A closely watched index released yesterday suggested that UK manufacturing saw a strong rebound in August. The pound rose on the news, and across the media, it is being hailed as proof that Brexit fears were overdone. The reality is not exactly the opposite, but it is quite different.
Purchasing managers’ indexes, or PMIs, are released every month and have been for years. Yesterday, PMIs for August covering manufacturing were released.
Here is some background:
The PMIs are typically compiled by Markit, but not always. In the UK we get three: one covering manufacturing, one for construction and one for services. In most other large economies there are just the two: manufacturing and services – or in the case of the US, manufacturing and non-manufacturing. For some smaller or emerging economies we only have PMIs for manufacturing.
For both China and the US, there are two rival versions. The story of the latest PMI for China, was told here yesterday.
And finally, one more bit of background information for you, in the world of PMIs, 50 is the key score. Any reading under is meant to suggest contraction, and over is meant to suggest growth.
In July the manufacturing PMI covering the UK fell sharply, falling to 48.3, pointing to contraction. Some reacted with horror, and said this proved what a disaster the Brexit vote was.
The reality is different. As was pointed out here a few weeks ago, there are no good reasons why a vote, that may not get turned into anything real for years, would immediately have led to a UK recession. It will be a long time before we know what effect Brexit – whatever Brexit means – will have on the economy.
The PMI covering August rose very sharply, this time up to 53.3.
Or put it another way, July saw the index drop to a 41-month low, August saw the index rise to a seven-month high.
Of all the major economies across the world, only in Germany was the manufacturing PMI for August higher, and even there only by a small margin.
Comparing the UK with the US, August was a bad month across the pond, although the US picture is muddied by the fact that there are two rival PMIs. The version produced by Markit, fell very slightly to 52.0 – an okay reading. But the much more established version of the PMI, produced by ISM, saw something of a collapse, dropping to 49.4 from 52.6. Frankly, data on the US economy is all over the place at the moment – some data points to strong recovery, other data, such as the ISM PMI, is much more disappointing.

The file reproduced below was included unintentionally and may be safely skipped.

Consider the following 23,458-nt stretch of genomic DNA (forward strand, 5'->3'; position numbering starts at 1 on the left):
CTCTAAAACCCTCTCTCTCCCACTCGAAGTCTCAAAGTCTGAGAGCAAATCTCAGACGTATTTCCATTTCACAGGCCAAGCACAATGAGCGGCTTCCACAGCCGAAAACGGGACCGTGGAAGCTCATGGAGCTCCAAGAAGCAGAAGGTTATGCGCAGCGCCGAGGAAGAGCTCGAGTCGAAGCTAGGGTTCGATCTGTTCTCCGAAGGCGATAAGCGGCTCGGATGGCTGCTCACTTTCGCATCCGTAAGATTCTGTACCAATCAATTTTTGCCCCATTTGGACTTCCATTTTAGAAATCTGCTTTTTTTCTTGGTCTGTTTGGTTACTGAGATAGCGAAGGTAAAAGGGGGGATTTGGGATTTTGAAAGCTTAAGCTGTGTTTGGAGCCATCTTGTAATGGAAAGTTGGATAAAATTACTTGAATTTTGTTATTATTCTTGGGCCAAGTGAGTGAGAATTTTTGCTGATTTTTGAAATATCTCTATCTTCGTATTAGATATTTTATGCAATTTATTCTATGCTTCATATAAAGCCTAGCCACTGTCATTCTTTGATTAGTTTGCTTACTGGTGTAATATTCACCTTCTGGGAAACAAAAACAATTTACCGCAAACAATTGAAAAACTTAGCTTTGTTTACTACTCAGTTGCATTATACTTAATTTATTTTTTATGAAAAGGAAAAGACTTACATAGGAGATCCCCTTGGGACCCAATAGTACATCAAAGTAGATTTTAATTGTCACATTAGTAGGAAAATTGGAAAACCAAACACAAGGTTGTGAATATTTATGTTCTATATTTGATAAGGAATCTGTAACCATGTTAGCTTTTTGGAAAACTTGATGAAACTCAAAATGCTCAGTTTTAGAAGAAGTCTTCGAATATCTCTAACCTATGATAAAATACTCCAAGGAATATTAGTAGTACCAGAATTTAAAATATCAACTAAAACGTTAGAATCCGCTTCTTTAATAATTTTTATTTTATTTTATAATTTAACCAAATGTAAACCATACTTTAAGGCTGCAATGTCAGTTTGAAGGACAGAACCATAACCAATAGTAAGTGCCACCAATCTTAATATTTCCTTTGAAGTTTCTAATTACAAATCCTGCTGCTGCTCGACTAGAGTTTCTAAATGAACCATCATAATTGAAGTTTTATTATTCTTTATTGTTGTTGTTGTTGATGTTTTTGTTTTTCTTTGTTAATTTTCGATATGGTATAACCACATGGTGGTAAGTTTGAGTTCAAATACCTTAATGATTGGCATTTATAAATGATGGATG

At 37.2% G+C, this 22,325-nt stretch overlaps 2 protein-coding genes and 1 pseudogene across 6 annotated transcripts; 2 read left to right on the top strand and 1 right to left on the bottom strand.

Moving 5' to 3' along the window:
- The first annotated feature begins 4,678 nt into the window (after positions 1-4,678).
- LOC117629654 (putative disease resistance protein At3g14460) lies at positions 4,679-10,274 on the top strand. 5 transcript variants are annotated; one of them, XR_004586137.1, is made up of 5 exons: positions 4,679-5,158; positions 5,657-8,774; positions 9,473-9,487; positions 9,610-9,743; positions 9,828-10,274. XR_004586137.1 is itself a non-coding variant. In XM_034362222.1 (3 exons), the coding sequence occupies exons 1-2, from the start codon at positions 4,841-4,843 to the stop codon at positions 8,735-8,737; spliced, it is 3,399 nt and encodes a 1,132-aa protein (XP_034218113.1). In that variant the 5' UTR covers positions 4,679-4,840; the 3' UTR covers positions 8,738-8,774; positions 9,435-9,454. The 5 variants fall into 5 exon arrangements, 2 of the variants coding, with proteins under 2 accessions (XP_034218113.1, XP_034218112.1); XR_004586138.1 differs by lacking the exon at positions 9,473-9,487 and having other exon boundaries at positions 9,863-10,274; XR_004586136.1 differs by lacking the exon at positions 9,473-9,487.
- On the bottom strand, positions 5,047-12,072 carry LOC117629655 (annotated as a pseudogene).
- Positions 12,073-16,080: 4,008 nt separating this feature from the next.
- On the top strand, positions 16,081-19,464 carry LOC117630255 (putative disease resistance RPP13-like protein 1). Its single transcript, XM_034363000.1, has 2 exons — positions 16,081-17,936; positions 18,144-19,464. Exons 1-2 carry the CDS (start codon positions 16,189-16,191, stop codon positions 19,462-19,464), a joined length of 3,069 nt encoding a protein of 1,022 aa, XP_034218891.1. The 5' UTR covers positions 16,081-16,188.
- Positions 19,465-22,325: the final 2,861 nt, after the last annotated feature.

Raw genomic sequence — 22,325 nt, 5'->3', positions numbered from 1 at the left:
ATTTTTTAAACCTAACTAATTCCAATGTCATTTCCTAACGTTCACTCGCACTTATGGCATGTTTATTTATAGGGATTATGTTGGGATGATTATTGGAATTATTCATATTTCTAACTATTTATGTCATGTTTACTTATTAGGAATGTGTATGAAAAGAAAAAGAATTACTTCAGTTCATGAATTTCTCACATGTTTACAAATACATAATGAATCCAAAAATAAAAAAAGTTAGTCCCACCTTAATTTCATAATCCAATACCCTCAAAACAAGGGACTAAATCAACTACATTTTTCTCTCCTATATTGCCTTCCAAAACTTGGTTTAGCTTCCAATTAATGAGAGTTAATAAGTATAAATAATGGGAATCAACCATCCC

The fact that the UK PMI did so much better than the ISM version of the US PMI, encouraged the pound to rise against the dollar – it was a good days’ worth of trading for sterling. At the time of writing, there are 1.3281 dollars to the pound against a 1.3142 exchange rate 24 hours earlier. There are 1.1859 euros to the pound against 1.1785 this time yesterday. In both cases, the pound is significantly up on the Brexit low – at one point there were less than 1.29 dollars to the pound, while a few weeks ago, the euro pound exchange went close to 1.15. Bear in mind, however, that before the referendum, the pound was much higher – around 1.28 euros to the pound and 1.49 dollars.
So why did the UK see such a strong rise in August? Markit highlighted rising sales to the US, Asia, Middle East, Europe and Scandinavia (not that Scandinavia isn’t in Europe) supported by the falls in sterling.
But Samuel Tombs, at Pantheon Economics suggested that the August jump was something of a one-off, caused by manufacturers building up inventories. He also suggested that the figures may have been distorted by a statistical miscalculation.
He said: “Output grew at a faster rate than demand, leading the largest majority of manufacturers since June 1995 to report an increase in stocks of finished goods. Manufacturers likely won’t keep adding to inventories at this breakneck pace, particularly in the current environment of greater than usual uncertainty about the economic outlook.”
He continued: “The sharp improvement in the PMI in August also seems partly to reflect overly zealous seasonal adjustment. Note that the next largest increase in the output balance this decade—after the rise recorded last month—was in August 2013, when it rocketed by 6.6 points. The balance also jumped in August 2012.
“As production falls at many plants over the August lull, the unadjusted output balance always declines between July and August, because the balance is comprised of the number of manufacturers reporting whether output is higher or lower than in the previous month. Markit therefore revises up August’s reading to account for this predictable weakness. The seasonal adjustment factor, however, has become bigger in recent Augusts. Indeed, this year was the third largest in the last 24 years. We see no good reason why the seasonal lull in production should have become more pronounced in recent years.
“Accordingly, we think the manufacturing PMI likely will weaken sharply in September, and we continue to expect manufacturing output to contract in Q3.”